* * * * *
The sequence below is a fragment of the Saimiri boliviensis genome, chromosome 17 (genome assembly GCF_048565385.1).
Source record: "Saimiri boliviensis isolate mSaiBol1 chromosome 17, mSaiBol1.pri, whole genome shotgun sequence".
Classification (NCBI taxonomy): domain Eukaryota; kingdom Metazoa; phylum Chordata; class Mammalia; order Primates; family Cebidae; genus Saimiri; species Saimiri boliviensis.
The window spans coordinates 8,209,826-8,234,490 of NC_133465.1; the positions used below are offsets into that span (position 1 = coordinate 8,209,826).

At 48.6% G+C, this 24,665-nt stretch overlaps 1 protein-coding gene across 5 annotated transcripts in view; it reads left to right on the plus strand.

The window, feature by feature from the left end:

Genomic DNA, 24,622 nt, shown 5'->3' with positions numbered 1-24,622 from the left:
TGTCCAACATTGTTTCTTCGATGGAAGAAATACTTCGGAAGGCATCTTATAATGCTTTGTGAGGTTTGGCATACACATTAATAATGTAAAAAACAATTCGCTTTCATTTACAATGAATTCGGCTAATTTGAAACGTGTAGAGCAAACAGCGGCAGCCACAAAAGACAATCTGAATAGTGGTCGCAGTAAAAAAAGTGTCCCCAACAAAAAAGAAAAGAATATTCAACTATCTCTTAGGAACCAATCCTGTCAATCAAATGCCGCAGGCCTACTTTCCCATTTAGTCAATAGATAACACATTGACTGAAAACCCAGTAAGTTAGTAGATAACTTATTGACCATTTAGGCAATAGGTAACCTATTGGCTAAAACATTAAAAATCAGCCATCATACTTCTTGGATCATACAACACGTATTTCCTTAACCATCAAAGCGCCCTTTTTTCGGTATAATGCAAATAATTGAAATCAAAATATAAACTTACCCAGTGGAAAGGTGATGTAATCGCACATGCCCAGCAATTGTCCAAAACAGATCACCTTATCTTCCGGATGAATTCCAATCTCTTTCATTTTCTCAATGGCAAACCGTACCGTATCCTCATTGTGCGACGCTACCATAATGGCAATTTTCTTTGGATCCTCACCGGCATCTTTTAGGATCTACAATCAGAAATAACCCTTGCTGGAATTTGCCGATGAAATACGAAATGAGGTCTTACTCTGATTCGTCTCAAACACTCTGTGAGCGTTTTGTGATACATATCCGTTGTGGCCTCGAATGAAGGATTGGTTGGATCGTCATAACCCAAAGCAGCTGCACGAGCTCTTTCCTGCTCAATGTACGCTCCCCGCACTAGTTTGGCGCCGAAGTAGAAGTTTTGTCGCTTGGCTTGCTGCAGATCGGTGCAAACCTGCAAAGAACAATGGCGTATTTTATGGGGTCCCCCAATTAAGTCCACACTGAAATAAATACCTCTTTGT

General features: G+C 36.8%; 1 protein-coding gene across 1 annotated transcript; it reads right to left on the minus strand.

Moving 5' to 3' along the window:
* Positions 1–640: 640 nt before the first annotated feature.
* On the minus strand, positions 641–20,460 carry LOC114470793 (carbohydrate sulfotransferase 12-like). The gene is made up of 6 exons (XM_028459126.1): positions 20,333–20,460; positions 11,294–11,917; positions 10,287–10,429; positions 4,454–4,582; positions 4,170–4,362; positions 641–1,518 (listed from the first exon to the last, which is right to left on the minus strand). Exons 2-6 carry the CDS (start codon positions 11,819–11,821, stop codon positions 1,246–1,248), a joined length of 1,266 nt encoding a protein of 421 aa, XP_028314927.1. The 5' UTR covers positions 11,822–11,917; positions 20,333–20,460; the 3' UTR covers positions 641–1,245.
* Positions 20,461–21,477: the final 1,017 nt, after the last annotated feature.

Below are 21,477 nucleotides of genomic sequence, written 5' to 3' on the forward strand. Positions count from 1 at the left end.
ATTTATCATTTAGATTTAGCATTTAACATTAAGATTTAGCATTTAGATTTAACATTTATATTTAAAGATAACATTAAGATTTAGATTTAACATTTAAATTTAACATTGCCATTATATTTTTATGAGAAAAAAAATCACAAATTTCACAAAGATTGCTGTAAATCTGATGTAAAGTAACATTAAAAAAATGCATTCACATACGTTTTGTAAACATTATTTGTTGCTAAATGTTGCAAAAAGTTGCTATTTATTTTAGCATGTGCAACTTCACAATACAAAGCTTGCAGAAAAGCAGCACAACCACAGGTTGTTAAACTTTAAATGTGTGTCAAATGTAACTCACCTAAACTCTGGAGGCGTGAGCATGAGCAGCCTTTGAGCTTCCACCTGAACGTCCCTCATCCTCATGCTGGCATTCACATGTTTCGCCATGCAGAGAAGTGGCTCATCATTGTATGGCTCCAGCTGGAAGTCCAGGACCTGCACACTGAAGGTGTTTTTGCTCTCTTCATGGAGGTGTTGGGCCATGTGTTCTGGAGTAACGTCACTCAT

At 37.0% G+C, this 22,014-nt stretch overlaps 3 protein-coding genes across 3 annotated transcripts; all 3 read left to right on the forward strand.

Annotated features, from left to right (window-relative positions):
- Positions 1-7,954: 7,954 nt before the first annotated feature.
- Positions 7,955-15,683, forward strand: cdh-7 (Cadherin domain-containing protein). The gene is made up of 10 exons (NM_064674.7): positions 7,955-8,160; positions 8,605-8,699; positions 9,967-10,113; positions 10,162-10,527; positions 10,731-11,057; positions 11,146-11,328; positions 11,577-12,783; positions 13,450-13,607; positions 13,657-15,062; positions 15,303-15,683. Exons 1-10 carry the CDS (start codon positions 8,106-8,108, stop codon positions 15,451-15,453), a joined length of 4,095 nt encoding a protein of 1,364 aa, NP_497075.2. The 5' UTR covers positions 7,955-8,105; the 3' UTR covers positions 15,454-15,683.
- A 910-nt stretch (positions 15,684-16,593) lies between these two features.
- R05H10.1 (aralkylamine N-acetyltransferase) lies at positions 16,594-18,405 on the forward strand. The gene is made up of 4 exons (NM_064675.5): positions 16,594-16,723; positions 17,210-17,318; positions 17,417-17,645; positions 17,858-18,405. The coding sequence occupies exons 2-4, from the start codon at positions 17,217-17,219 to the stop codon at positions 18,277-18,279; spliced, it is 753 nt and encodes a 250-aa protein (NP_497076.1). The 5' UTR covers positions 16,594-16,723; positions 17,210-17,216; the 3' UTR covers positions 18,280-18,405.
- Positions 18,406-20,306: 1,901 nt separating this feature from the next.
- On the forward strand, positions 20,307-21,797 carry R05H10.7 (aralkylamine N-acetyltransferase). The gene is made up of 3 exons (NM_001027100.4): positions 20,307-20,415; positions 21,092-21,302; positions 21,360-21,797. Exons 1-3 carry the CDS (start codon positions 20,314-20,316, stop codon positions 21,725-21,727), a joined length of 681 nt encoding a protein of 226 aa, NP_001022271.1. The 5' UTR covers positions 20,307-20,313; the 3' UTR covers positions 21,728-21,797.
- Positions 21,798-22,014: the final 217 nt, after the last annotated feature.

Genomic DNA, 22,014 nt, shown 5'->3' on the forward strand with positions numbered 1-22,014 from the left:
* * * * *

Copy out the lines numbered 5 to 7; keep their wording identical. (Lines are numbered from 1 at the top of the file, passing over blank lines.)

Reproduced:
At 48.6% G+C, this 24,665-nt stretch overlaps 1 protein-coding gene across 5 annotated transcripts in view; it reads left to right on the plus strand.

The window, feature by feature from the left end:

Genomic DNA, 24,622 nt, shown 5'->3' with positions numbered 1-24,622 from the left: